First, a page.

After the Certificate of Release was issued and delivered to Mrs. Jones, she used it to secure a Certificate of Registration for the Ford automobile through the Department of Motor Vehicles of the State of California. Obviously, the Department of Motor Vehicles of the State of California relied upon the authenticity of this document as an official document of the United States Army's Benicia Arsenal in issuing the Certificate of Registration to Mrs. Jones.
Defendant contends that he used this form only as a means of transferring title from his wife to Mrs. Jones, and that he did not sign it in his official capacity.
Having the pertinent facts in mind, let us turn to the statute under which the defendant is charged and the specific charge that is made against him in the indictment on file in this case. As already indicated, the defendant is charged with a violation of Title 18 United States Code, Section 1001, which provides that any person is guilty of a public offense when such person:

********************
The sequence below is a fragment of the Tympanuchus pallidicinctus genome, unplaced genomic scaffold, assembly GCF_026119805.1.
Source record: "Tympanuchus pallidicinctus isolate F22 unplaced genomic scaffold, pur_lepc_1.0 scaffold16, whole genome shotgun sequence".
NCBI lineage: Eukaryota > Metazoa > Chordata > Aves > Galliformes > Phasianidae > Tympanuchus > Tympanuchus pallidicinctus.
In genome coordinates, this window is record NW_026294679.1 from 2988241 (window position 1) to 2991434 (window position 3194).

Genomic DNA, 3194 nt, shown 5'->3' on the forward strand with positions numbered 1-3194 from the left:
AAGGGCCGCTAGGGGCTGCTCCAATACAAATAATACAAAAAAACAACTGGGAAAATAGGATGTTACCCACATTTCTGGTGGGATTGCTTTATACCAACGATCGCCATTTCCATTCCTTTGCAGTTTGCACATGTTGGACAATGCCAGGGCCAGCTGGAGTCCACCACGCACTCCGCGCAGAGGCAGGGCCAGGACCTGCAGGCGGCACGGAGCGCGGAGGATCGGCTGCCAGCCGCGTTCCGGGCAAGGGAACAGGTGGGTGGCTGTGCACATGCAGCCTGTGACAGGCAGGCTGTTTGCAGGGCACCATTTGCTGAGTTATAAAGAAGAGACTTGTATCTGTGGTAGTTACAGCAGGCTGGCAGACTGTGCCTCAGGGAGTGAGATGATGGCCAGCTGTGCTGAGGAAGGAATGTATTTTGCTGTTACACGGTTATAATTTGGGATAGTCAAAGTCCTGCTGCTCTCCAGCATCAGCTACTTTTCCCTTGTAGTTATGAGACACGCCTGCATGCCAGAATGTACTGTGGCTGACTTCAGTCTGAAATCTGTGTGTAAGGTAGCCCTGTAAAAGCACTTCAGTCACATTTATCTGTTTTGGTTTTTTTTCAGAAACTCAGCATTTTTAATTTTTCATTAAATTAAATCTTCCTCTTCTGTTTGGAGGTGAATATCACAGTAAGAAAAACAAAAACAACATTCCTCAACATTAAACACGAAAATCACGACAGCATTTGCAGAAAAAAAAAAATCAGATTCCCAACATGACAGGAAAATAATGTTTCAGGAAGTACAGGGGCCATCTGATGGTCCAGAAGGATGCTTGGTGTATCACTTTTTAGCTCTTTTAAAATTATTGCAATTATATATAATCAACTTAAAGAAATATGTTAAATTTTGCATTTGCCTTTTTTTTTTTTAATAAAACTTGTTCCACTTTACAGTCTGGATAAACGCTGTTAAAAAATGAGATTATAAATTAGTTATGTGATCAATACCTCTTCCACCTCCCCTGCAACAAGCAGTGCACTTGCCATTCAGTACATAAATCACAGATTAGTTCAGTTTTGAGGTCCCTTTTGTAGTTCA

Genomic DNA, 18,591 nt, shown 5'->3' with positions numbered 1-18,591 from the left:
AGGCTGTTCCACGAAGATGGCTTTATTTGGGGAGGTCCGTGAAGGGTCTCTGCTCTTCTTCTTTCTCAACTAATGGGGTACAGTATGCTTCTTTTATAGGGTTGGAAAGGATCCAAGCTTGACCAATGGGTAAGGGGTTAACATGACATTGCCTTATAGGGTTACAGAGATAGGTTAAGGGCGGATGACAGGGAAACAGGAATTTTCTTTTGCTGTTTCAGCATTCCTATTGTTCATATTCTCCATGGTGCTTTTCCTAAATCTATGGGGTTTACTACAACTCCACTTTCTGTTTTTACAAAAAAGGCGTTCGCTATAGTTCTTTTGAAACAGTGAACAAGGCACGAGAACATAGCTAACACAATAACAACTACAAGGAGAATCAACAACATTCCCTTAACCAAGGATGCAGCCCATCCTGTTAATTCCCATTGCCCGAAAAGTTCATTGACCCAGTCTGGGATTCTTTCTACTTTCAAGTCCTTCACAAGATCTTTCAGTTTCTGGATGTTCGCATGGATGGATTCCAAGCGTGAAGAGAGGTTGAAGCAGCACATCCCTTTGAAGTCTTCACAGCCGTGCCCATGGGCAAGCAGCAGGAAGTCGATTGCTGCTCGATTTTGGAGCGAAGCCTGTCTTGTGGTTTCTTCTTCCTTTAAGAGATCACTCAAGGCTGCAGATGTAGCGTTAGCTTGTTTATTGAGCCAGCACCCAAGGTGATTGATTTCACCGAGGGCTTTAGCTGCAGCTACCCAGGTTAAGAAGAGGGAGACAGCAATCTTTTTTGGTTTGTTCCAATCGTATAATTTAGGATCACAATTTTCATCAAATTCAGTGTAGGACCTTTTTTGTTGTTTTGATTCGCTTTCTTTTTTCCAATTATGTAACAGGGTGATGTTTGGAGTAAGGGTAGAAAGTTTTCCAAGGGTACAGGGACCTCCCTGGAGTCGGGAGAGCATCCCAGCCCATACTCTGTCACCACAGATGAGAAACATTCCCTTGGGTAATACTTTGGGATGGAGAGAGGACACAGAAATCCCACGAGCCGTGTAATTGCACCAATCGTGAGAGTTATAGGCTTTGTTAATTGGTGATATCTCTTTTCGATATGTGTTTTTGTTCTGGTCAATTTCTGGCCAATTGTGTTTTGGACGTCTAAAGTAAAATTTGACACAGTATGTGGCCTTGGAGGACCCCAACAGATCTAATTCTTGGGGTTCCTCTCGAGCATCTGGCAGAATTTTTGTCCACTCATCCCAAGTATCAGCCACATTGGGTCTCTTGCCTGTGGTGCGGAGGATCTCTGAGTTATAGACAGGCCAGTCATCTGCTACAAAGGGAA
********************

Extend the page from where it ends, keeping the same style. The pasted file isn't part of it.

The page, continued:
"* * * in any matter within the jurisdiction of any department or agency of the United States knowingly and willfully falsifies, conceals or covers up by any trick, scheme, or device a material fact, or makes any false, fictitious or fraudulent statements or representations, or makes or uses any false writing or document knowing the same to contain any false, fictitious or fraudulent statement or entry * * *."
The pertinent portions of the indictment in this case charge that:
"* * * defendant, Theron Theodore Myers, did unlawfully, knowingly, and wilfully falsify a material fact and make a false, fictitious, or fraudulent statement or representation, and make a false writing or document by making an entry upon the official records of Benicia Arsenal, United States Army, a department of the United States, in the form of his signature upon a United States Government Certificate of Release of Motor Vehicle showing title to a 1942 Ford Fordor automobile, Serial No. IGA 104336, to be transferred to Francis A. Jones, 591 East M Street, Benicia, California, knowing such entry to be false, fictitious and fraudulent in that said motor vehicle was not the property of the War Department, Benicia Arsenal, and was not the first transfer of said vehicle in ordinary trade and commerce subsequent to acquisition by the United States Government, as indicated by said Certificate."